RANDOM DRUG TESTING LEGAL

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					         Legality of drug testing depends on the situation
     If a Massachusetts company has a random drug testing
policy, is that legal?
     Federal law mandates random drug testing policies for
certain businesses that employ commercial drivers. The U.S.
Department of Transportation has specific substance abuse
regulations.
     However, unlike the mandated Federal law in specific
situations, Massachusetts does not have a drug testing
statute. As such, there is no Massachusetts statute that
directly prohibits drug testing. There is however the
Massachusetts Article 14 of the Massachusetts Declaration of
Rights, which protects citizens from unreasonable searches
and seizures. There is also the Massachusetts privacy
statute that states “a person shall have a right against
unreasonable, substantial or serious interference with his
privacy.” Of course, the question becomes, what is
unreasonable, substantial or serious interference with one’s
privacy.
     Random drug testing is mandated by Federal statute. At
a minimum, any random drug testing policy challenge must
pass the U.S. Constitution’s Fourth Amendment,
Massachusetts’ Article 14 and Massachusetts Privacy Statute.
     There are few activities in our society more personal
or private than the passing of urine. Accordingly, the
United States Supreme Court has held that the collection and
testing of urine is a search under the Fourth Amendment.
Similarly, Massachusetts has held random urinalysis testing
also constitutes a search and seizure under Article 14.
     If such testing is a search and seizure, when can
random drug testing survive state and federal constitutional
scrutiny?
     A Superior Court in Suffolk County addressed this
issue. Although not biding authority, it does provide
persuasive insight. In that case, an employee, was a
motorperson for the Massachusetts Bay Transportation
Authority (MBTA). In essence, she drove the rapid transit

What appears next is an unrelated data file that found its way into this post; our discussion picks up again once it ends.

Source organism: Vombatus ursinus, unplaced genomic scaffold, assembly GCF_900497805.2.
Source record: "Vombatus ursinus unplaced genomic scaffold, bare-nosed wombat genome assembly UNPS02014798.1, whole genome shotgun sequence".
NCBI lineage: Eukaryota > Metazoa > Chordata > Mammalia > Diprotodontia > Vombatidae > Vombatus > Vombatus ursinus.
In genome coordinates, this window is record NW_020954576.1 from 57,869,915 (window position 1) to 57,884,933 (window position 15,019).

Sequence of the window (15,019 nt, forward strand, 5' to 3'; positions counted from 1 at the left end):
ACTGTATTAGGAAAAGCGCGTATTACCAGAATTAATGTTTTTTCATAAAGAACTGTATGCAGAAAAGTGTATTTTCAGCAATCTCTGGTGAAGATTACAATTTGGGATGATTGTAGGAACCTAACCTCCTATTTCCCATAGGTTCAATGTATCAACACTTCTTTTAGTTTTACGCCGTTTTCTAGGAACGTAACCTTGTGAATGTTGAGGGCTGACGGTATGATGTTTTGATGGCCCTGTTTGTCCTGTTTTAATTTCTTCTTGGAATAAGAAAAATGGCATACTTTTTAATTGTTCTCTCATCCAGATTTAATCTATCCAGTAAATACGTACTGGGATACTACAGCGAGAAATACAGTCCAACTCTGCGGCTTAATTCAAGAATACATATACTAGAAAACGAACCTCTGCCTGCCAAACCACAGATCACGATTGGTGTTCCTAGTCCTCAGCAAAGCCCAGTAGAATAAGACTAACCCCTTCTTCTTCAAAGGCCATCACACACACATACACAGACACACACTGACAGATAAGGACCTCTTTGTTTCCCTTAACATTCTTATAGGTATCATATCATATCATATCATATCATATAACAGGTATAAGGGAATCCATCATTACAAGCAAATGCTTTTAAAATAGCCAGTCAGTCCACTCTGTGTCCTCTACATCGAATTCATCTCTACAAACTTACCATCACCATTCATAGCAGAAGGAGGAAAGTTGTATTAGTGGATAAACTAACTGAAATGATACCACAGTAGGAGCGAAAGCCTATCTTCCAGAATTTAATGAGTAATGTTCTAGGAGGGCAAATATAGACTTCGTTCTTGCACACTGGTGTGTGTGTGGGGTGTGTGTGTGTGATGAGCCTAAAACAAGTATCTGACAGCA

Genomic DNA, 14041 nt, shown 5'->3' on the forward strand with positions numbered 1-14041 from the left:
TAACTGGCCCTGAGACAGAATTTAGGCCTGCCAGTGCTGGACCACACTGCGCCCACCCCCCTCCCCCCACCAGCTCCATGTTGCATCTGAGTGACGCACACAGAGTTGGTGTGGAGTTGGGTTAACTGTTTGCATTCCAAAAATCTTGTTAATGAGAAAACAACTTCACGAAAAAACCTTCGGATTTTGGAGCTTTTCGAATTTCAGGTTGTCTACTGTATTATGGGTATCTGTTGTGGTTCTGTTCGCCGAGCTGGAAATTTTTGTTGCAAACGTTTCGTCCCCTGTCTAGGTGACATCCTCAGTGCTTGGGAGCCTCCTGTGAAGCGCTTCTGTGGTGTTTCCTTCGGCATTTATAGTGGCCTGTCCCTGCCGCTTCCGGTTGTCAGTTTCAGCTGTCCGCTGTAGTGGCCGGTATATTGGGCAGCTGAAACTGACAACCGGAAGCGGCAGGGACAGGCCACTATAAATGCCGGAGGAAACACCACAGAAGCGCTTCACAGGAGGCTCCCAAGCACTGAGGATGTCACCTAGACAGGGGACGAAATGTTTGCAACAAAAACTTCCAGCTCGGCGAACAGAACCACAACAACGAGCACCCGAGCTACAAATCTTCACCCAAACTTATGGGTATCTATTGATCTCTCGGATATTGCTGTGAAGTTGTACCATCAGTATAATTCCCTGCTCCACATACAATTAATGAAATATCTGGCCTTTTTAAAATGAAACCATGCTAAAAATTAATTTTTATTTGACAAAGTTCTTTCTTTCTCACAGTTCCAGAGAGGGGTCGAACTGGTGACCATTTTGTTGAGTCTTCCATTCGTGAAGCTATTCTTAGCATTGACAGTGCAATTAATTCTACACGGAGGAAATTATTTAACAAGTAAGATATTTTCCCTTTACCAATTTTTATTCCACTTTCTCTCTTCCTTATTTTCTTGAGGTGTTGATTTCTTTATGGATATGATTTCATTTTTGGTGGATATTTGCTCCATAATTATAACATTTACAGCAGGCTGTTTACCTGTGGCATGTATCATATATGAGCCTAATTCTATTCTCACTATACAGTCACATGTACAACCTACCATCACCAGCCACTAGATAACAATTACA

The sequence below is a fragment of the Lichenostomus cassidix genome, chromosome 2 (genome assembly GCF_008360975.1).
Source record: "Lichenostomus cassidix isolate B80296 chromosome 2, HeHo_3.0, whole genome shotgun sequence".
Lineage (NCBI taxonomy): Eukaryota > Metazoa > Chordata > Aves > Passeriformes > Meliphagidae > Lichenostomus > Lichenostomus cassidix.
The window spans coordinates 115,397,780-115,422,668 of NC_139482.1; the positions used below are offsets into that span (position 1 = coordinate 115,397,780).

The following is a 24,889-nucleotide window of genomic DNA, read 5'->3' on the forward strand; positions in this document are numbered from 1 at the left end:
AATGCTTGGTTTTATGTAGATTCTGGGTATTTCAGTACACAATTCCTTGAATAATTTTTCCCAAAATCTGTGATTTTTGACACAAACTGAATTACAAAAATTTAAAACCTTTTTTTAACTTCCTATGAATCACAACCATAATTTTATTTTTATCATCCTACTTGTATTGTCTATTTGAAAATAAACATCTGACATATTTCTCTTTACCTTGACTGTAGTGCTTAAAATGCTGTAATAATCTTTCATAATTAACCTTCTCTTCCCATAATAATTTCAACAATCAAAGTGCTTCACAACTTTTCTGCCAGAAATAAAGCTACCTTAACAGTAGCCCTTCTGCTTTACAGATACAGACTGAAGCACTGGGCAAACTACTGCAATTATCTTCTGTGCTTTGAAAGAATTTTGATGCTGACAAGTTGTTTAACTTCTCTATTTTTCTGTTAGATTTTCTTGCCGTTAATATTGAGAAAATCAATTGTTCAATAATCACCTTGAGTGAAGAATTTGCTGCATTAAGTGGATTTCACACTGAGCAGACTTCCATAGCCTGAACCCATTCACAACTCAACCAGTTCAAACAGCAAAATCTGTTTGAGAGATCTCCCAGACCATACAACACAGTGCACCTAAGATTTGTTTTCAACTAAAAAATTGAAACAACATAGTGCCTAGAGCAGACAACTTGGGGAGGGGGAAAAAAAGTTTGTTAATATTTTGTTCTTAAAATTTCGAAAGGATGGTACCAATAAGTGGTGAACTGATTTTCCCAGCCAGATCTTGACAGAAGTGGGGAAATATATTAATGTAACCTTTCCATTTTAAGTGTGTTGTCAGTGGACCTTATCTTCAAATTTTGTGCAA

trains. She was randomly selected to provide a urine sample
for drug screening. At the time, the MBTA had no reason to
believe that she had ever been under the influence of
illegal drugs. She tested positive for cocaine. The MBTA’s
had a progressive disciplinary scheme, and as such, she was
terminated since this was her “final chance” step.
     In court, the MBTA met its burden of demonstrating that
the search of its employee was not unreasonable because the
MBTA had a compelling interest in deterring drug use before
it directly impaired the job performance of safety-sensitive
employees such as motorpersons.
     The court noted that the expectation of privacy of MBTA
employees subject to random searches are diminished by
reason of the employees participation in an industry that is
regulated pervasively to ensure safety, a goal dependent, in
substantial part, on the health and fitness of covered
employees. Safety-sensitive employees have duties fraught
with risk of injury to others that even a momentary lapse of
attention can have disastrous consequences. Such employees
can cause great human loss before any signs of impairment
become noticeable to supervisors or others.
     The employee’s position as a motorperson put her in a
situation where she could have been very dangerous to the
lives of the riding public, as well as other workers. The